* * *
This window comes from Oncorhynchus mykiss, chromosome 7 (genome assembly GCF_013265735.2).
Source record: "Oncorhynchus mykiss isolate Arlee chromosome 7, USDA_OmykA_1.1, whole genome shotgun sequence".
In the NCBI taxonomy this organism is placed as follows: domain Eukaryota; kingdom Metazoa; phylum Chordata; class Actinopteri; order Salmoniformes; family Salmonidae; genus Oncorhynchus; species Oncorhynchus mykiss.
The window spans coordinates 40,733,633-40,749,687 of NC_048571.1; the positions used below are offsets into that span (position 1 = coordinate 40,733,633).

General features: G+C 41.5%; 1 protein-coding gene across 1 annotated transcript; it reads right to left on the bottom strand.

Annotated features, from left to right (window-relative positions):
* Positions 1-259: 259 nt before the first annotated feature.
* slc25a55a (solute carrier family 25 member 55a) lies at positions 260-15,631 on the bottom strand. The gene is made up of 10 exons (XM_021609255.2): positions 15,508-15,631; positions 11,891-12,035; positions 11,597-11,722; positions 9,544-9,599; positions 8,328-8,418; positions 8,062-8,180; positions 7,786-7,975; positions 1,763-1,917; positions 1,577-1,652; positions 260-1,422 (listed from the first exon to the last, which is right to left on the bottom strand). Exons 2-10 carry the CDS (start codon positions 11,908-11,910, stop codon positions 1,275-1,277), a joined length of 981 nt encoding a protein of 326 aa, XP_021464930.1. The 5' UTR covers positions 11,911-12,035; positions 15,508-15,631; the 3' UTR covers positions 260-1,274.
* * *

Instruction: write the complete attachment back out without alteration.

This window comes from Oncorhynchus mykiss, chromosome 7 (genome assembly GCF_013265735.2).
Source record: "Oncorhynchus mykiss isolate Arlee chromosome 7, USDA_OmykA_1.1, whole genome shotgun sequence".
In the NCBI taxonomy this organism is placed as follows: domain Eukaryota; kingdom Metazoa; phylum Chordata; class Actinopteri; order Salmoniformes; family Salmonidae; genus Oncorhynchus; species Oncorhynchus mykiss.
The window spans coordinates 40,733,633-40,749,687 of NC_048571.1; the positions used below are offsets into that span (position 1 = coordinate 40,733,633).

General features: G+C 41.5%; 1 protein-coding gene across 1 annotated transcript; it reads right to left on the bottom strand.

Annotated features, from left to right (window-relative positions):
* Positions 1-259: 259 nt before the first annotated feature.
* slc25a55a (solute carrier family 25 member 55a) lies at positions 260-15,631 on the bottom strand. The gene is made up of 10 exons (XM_021609255.2): positions 15,508-15,631; positions 11,891-12,035; positions 11,597-11,722; positions 9,544-9,599; positions 8,328-8,418; positions 8,062-8,180; positions 7,786-7,975; positions 1,763-1,917; positions 1,577-1,652; positions 260-1,422 (listed from the first exon to the last, which is right to left on the bottom strand). Exons 2-10 carry the CDS (start codon positions 11,908-11,910, stop codon positions 1,275-1,277), a joined length of 981 nt encoding a protein of 326 aa, XP_021464930.1. The 5' UTR covers positions 11,911-12,035; positions 15,508-15,631; the 3' UTR covers positions 260-1,274.